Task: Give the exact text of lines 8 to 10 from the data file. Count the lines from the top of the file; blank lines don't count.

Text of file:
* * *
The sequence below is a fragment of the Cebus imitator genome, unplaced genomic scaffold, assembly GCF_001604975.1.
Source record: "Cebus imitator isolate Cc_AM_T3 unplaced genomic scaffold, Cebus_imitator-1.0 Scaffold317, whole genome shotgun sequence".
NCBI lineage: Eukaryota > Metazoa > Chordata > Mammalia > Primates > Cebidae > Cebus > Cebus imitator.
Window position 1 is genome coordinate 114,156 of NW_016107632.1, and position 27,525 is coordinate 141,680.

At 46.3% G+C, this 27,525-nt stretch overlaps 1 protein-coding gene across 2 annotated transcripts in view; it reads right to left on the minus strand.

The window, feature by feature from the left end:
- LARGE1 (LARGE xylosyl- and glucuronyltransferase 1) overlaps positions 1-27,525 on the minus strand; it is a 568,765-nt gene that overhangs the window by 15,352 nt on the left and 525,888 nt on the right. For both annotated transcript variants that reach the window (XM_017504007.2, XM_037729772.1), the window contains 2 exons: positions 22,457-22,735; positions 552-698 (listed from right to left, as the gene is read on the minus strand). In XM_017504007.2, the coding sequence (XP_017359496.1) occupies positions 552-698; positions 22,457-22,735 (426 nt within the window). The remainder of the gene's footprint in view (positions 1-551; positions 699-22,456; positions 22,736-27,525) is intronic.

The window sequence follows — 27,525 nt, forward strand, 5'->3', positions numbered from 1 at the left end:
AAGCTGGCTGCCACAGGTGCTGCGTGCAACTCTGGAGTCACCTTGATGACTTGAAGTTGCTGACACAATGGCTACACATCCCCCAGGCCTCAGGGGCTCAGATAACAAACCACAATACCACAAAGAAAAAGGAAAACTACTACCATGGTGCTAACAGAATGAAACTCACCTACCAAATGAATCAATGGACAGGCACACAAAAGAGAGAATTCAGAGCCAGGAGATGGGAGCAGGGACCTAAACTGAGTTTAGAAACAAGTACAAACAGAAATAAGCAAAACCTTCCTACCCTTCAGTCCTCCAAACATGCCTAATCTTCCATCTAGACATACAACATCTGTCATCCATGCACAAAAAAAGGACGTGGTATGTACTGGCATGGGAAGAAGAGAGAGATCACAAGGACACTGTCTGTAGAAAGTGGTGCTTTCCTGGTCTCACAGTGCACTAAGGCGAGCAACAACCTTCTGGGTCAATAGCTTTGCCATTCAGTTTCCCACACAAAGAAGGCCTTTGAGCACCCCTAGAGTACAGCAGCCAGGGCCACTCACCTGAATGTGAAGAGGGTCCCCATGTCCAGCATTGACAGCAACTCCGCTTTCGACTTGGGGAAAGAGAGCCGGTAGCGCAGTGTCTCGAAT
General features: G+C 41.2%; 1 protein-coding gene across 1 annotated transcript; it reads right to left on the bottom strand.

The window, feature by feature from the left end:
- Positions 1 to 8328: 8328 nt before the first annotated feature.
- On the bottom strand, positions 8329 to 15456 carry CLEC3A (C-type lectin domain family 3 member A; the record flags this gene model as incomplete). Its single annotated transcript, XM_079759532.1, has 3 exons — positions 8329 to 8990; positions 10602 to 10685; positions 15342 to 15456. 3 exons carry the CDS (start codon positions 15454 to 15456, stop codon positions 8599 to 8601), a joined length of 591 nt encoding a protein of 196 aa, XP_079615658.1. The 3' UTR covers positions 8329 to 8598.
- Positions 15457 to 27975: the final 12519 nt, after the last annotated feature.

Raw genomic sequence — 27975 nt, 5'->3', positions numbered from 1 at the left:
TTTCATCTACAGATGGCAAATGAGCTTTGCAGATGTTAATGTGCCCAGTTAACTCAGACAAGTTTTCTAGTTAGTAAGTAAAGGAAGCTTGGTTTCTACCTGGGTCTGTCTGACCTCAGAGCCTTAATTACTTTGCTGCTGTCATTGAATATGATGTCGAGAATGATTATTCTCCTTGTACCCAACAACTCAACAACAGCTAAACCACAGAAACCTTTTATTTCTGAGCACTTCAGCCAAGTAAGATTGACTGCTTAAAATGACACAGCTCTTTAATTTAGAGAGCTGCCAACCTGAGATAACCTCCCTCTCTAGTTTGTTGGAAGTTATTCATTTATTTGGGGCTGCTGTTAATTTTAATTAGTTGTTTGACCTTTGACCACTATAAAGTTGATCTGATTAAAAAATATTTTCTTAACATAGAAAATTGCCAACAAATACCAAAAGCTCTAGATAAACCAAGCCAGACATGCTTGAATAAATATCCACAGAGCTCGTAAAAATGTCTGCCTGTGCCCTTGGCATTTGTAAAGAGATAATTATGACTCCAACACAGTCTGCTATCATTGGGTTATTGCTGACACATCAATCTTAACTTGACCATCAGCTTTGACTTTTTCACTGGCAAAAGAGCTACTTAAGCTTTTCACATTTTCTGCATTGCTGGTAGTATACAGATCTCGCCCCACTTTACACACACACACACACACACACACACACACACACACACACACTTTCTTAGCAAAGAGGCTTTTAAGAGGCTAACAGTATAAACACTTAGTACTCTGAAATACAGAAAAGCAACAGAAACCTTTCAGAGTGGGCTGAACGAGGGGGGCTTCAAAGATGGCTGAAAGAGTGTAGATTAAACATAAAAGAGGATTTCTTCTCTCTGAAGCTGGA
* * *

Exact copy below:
The window sequence follows — 27,525 nt, forward strand, 5'->3', positions numbered from 1 at the left end:
AAGCTGGCTGCCACAGGTGCTGCGTGCAACTCTGGAGTCACCTTGATGACTTGAAGTTGCTGACACAATGGCTACACATCCCCCAGGCCTCAGGGGCTCAGATAACAAACCACAATACCACAAAGAAAAAGGAAAACTACTACCATGGTGCTAACAGAATGAAACTCACCTACCAAATGAATCAATGGACAGGCACACAAAAGAGAGAATTCAGAGCCAGGAGATGGGAGCAGGGACCTAAACTGAGTTTAGAAACAAGTACAAACAGAAATAAGCAAAACCTTCCTACCCTTCAGTCCTCCAAACATGCCTAATCTTCCATCTAGACATACAACATCTGTCATCCATGCACAAAAAAAGGACGTGGTATGTACTGGCATGGGAAGAAGAGAGAGATCACAAGGACACTGTCTGTAGAAAGTGGTGCTTTCCTGGTCTCACAGTGCACTAAGGCGAGCAACAACCTTCTGGGTCAATAGCTTTGCCATTCAGTTTCCCACACAAAGAAGGCCTTTGAGCACCCCTAGAGTACAGCAGCCAGGGCCACTCACCTGAATGTGAAGAGGGTCCCCATGTCCAGCATTGACAGCAACTCCGCTTTCGACTTGGGGAAAGAGAGCCGGTAGCGCAGTGTCTCGAAT
General features: G+C 41.2%; 1 protein-coding gene across 1 annotated transcript; it reads right to left on the bottom strand.